All Grown Up: Balancing your time

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Protest Demanding the Georgia Resettlement of Syrian Refugees

(Photo/Taylor Carpenter)

All Grown Up is a weekly series in which local Athenians — of all ages, professions and backgrounds — offer their advice on what growing up really means. This week's installment comes from Armin Hojjaty, a junior at the University of Georgia: 

The hardest part about growing up for me has been balancing doing what's right for me with wanting to help others.

A lot of times I've felt like people try to take advantage of someone who is always willing to help or give up their time. I like to think I'm one of those people always willing to put aside my own tasks to help the group or an individual. This is evident from my involvement in Theta Chi Fraternity, and with my two majors.

My roles in Theta Chi started from being a recruitment chairman to being the Vice President of Health & Safety to currently serving as the President, and these positions also aided me in becoming elected as the Vice President of Public Relations for the Interfraternity Council.

I think all of these things have grown me as a man, and the lessons gained are priceless. However, personally I've struggled with the fact that I've invested almost all of my time to helping others and improving the groups I represent, which has in turn created a more challenging personal path for myself. Sometimes I feel if I had more time or all my focus on school then I'd be considered with the top kids on the pre-medicine track.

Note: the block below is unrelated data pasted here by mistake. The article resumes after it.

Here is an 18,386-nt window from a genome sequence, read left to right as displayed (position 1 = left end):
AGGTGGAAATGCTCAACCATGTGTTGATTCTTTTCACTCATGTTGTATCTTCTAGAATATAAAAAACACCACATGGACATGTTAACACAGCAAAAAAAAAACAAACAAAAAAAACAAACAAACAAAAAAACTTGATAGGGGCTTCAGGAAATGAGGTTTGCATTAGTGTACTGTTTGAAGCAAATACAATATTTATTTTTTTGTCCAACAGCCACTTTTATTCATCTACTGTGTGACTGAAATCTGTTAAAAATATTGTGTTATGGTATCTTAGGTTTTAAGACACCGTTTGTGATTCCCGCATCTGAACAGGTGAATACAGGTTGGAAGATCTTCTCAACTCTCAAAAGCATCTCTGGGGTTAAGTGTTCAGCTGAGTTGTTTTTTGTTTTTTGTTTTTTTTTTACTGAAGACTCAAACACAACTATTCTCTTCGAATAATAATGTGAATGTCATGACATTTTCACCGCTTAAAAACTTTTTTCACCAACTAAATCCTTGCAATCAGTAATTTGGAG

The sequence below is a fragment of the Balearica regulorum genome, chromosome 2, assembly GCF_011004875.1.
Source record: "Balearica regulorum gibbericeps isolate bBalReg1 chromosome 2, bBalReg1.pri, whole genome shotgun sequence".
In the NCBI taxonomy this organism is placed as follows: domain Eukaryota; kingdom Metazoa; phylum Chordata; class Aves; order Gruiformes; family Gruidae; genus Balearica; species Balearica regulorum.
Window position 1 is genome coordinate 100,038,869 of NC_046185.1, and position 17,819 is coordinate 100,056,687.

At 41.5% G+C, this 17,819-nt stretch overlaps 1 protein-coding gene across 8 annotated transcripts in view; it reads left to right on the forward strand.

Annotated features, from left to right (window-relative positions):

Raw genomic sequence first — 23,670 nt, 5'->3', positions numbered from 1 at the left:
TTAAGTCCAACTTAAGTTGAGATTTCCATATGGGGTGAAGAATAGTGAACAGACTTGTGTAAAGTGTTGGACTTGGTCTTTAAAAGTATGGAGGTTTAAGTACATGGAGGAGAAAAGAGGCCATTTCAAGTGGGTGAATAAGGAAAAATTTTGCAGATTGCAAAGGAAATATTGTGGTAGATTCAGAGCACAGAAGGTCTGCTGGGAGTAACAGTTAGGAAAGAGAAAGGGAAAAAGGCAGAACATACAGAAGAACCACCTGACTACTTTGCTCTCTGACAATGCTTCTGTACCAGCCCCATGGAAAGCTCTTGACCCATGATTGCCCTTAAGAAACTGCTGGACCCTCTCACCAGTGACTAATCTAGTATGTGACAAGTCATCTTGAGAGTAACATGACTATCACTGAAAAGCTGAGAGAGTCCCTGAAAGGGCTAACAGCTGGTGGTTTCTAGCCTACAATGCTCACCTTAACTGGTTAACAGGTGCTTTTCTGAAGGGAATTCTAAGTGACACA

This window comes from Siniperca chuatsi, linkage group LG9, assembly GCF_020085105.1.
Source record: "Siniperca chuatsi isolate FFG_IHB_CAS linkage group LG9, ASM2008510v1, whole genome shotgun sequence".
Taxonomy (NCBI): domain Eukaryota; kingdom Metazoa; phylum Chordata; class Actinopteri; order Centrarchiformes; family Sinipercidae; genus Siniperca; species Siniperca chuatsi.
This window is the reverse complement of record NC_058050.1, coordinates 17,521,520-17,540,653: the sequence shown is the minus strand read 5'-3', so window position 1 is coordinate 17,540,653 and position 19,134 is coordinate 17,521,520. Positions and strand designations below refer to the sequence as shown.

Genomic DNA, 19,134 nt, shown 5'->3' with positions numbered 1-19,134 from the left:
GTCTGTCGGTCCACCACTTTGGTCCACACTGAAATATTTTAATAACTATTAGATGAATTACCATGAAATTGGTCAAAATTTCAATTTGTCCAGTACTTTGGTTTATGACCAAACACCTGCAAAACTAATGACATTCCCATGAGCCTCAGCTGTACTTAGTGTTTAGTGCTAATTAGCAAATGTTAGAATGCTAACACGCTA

That has to be the biggest obstacle I’ve faced in college, and really with growing up in general. Overall, I think though my commitments in college may have made my path a more difficult one, but they have also separated me from the pack. I hold experiences and knowledge that only a select few do.

This however reverts me back to my point that this all takes time and effort, and my biggest struggle is that sometimes I feel that I have given all my time to helping others and have forgotten about myself as a human being with personal goals. Then again I look at myself and see how much better of a person I am because of what I've done so far. Plus, I can't get away from my own nature of wanting to help others.

I feel stuck in the middle between how much I should do for others and how much I should do for myself. I believe that I have overcome a lot and that this stage in my life will only make me better, leading me to my ultimate goal of helping others in the medical field.

— Armin Hojjaty

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